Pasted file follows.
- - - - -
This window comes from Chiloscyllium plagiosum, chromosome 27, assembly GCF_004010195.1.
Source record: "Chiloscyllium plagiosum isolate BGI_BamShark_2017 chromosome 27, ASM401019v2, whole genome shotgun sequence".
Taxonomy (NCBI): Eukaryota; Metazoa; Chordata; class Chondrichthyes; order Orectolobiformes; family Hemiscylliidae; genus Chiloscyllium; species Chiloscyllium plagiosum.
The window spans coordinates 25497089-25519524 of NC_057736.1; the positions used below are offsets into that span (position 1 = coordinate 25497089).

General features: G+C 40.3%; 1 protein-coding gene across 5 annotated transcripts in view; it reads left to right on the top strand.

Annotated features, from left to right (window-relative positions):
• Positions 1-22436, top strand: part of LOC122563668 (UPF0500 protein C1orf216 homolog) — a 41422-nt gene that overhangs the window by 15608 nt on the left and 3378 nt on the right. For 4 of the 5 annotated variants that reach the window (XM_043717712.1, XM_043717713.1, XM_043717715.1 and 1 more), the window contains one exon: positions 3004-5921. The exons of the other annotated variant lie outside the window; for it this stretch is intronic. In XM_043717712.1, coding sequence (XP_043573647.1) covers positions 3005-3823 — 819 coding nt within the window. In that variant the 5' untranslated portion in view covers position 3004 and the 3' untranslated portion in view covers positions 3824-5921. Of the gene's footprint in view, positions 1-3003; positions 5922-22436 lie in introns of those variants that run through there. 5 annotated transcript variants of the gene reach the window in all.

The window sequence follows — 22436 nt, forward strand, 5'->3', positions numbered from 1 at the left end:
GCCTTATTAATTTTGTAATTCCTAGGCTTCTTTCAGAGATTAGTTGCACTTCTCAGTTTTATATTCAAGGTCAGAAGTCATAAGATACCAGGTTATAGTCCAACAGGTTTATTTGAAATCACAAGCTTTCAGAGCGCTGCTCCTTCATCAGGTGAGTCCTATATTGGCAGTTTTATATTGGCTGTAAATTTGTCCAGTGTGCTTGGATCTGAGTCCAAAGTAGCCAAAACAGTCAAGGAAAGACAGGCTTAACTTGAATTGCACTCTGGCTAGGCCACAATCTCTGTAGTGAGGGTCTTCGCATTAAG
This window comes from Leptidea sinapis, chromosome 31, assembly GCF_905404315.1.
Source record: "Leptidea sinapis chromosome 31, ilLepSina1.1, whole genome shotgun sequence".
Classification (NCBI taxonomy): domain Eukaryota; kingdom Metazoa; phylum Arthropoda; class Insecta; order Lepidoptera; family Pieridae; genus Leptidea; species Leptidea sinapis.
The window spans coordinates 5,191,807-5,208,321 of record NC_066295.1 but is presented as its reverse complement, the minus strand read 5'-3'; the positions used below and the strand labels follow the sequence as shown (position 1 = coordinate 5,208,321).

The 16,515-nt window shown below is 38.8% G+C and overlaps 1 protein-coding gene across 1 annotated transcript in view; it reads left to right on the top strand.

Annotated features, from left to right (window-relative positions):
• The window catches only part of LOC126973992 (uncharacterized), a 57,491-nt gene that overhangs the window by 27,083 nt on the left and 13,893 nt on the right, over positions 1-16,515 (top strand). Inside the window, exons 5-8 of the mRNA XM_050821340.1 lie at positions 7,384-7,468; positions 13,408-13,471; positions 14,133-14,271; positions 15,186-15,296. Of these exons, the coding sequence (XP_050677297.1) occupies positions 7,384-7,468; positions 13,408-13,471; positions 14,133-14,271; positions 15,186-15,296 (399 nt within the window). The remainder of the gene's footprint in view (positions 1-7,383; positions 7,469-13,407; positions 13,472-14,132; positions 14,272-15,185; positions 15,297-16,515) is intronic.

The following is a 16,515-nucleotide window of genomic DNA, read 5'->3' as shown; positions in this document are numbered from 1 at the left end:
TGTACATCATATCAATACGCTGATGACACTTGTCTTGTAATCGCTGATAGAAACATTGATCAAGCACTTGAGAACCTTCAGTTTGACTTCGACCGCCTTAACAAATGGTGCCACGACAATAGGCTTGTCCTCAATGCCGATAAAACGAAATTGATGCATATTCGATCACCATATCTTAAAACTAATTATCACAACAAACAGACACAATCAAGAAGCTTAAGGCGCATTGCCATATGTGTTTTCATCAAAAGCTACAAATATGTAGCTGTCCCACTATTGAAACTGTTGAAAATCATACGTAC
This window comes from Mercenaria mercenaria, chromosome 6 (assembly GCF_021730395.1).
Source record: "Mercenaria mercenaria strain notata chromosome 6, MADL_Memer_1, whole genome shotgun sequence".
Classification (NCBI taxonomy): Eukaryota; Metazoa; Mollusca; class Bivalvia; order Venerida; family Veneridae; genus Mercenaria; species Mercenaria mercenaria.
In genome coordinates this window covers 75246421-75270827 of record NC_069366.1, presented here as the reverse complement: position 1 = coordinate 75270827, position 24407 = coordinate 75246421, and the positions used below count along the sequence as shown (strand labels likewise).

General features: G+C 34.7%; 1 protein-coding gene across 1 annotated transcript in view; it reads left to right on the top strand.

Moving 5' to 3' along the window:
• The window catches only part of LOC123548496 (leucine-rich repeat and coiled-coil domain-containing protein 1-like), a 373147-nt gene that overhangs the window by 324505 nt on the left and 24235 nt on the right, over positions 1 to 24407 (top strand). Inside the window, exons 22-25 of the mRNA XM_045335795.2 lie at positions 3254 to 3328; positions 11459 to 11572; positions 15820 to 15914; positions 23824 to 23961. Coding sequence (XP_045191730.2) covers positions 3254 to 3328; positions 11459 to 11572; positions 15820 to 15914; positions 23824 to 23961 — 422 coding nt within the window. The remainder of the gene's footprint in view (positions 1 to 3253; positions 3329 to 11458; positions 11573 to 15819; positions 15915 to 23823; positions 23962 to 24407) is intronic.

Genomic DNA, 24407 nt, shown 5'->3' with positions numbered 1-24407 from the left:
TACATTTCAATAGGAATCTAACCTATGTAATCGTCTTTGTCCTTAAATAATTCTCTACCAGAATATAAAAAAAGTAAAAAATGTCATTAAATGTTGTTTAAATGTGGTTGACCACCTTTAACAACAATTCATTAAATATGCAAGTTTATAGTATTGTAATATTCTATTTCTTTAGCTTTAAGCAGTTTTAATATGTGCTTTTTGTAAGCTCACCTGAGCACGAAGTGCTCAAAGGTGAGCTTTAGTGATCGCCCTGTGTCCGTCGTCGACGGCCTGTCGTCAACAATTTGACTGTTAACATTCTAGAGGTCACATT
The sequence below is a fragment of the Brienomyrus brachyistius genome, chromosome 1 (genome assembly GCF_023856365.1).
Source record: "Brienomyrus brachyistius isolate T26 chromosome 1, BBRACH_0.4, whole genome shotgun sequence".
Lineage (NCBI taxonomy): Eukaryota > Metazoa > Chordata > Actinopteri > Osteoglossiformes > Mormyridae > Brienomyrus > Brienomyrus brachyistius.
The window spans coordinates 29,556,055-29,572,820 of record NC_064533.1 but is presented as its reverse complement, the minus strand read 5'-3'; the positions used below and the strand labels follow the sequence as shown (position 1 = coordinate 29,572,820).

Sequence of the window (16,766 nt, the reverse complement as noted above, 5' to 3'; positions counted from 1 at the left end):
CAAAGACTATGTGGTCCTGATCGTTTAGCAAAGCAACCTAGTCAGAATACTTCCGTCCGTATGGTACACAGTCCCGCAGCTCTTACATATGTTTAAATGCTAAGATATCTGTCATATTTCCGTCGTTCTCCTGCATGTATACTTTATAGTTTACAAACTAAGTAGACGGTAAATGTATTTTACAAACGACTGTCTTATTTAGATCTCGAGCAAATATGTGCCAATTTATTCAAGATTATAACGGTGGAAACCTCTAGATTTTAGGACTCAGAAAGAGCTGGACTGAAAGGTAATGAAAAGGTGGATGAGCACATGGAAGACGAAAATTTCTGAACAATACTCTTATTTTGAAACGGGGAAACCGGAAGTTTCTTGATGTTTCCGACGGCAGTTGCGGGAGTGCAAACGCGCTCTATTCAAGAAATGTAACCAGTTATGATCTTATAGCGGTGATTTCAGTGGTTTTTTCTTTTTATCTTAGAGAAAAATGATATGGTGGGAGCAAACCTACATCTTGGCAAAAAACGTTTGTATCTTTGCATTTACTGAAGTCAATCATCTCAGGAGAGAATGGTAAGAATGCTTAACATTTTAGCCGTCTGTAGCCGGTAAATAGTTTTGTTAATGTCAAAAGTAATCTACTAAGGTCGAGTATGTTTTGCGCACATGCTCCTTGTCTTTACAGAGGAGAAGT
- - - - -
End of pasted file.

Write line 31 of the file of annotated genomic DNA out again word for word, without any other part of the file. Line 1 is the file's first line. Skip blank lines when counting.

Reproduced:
The window spans coordinates 29,556,055-29,572,820 of record NC_064533.1 but is presented as its reverse complement, the minus strand read 5'-3'; the positions used below and the strand labels follow the sequence as shown (position 1 = coordinate 29,572,820).